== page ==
Optometrists and Public Health
Dominic Brown, third year optometry student at SALUS University, also pursuing a Masters in Public Health discusses why optometrist and optometry students should consider an additional degree in public health in this video interview.
Optometry is a public health profession, and optometrists provide a service that satisfies a major need particularly in children and underserved populations.
According to the Centers for Disease Control, public health is defined as, “the science of protecting and improving health of people in their communities, achieved by: promoting healthy lifestyles, researching disease and injury prevention, and detecting, preventing, and responding to infectious diseases”. By that definition, it should be apparent that public health can take on many faces. Any effort that betters the health of communities is considered a public health effort. Optometrists certainly have the ability and training to serve as public health clinicians.
To quote Dr. Norma Bowyer, public health optometry is practiced when “optometrists can look at their practices from a population standpoint, not just each single interaction or encounter”. There are many initiatives currently in place to service pediatric patients via screening, and international patients via mission trips. But, that’s not the only way that an Optometrist can practice public health. Getting more involved and visible in the community and bringing relevant services to the patients is a key method of integrating public health into one’s scope of practice.
Public health can open your eyes to what disease states are more prevalent in your community. If you observe a lot of convergence insufficiency in your pediatric population for example, you will want to make sure that parents and teachers know what the signs and symptoms are of CI, so that when they observe this in the classroom or at home, they can contact an eye care professional right away.
There are many more initiatives for optometrists and public health on a global level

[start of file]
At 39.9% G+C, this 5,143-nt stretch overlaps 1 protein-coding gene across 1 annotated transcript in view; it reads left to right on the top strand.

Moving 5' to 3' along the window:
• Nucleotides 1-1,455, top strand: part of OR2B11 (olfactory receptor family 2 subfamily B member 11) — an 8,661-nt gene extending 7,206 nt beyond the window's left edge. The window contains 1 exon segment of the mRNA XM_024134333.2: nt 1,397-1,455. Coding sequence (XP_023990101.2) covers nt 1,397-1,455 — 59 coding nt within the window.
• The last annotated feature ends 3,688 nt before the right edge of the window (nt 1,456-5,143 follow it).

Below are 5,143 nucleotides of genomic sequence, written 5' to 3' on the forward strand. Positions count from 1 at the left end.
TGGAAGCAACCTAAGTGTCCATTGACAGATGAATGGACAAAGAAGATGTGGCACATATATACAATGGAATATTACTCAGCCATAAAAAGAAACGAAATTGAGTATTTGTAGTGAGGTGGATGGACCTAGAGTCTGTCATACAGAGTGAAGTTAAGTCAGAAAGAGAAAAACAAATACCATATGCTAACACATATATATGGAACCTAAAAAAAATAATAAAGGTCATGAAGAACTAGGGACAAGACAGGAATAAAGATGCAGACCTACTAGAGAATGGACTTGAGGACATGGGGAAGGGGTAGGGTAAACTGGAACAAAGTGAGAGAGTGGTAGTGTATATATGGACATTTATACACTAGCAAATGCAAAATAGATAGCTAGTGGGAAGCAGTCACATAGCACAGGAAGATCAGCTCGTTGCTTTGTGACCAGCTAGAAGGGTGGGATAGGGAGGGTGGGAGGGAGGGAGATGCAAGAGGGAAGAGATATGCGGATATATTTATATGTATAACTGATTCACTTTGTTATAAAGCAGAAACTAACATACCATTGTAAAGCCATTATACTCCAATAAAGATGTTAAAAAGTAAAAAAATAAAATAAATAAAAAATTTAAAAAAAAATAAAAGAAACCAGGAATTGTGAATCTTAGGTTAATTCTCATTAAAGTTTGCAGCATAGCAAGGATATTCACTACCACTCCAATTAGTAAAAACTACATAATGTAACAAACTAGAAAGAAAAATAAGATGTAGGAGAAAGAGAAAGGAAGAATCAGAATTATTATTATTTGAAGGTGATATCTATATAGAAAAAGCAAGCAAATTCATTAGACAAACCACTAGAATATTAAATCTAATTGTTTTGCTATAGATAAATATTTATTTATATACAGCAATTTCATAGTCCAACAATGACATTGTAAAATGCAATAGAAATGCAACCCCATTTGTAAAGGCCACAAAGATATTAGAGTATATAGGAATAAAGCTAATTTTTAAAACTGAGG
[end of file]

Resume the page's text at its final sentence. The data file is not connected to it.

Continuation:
When we use the term global, we mean both international and domestic. These issues are largely related to ocular disease and systemic health, and optometrists need to bring that into the exam room by leveraging something simple – patient education.
There is a language to public health. Understanding prevalence, incidence, morbidity and other important factors is the first step in attempting to identify and solve public health issues.
There are many ways that Optometrists can be more active in the realm of public health. Of course, one must recognize that practicing to the full extent of their scope is imperative to make the most impact in the communities in which they practice. Additionally, the Optometrist needs to find their core public health interest. Akin to how a clinician specializes, the public health professional should have a focused target population under the influence of a target disease and/or disparity. Optometrists affect the lives of patients across the entire spectrum of ages, genders, sexual orientations, and ethnicities. Lastly, education is key in order to make any change.
A formal public health degree or certification is not inherently necessary. However, there is what some say is a “language of public health”. It is the ability to integrate a variety of perspectives and schools of thought in order to objectively apply foundational principles to address a prevalent issue in a target population. A structured program is certainly a way to go, but just like public health there is no one-size-fits-all.
About the Author: Dominic Brown
Dominic is a third year Optometry student at the Salus University Pennsylvania College of Optometry. He currently serves as class president, and is concurrently enrolled in the Masters in Public Health program at his institution. He is very passionate about LGBT healthcare accessibility. In the future, Dominic hopes to pursue a residency and ultimately work in either a group or private practice setting.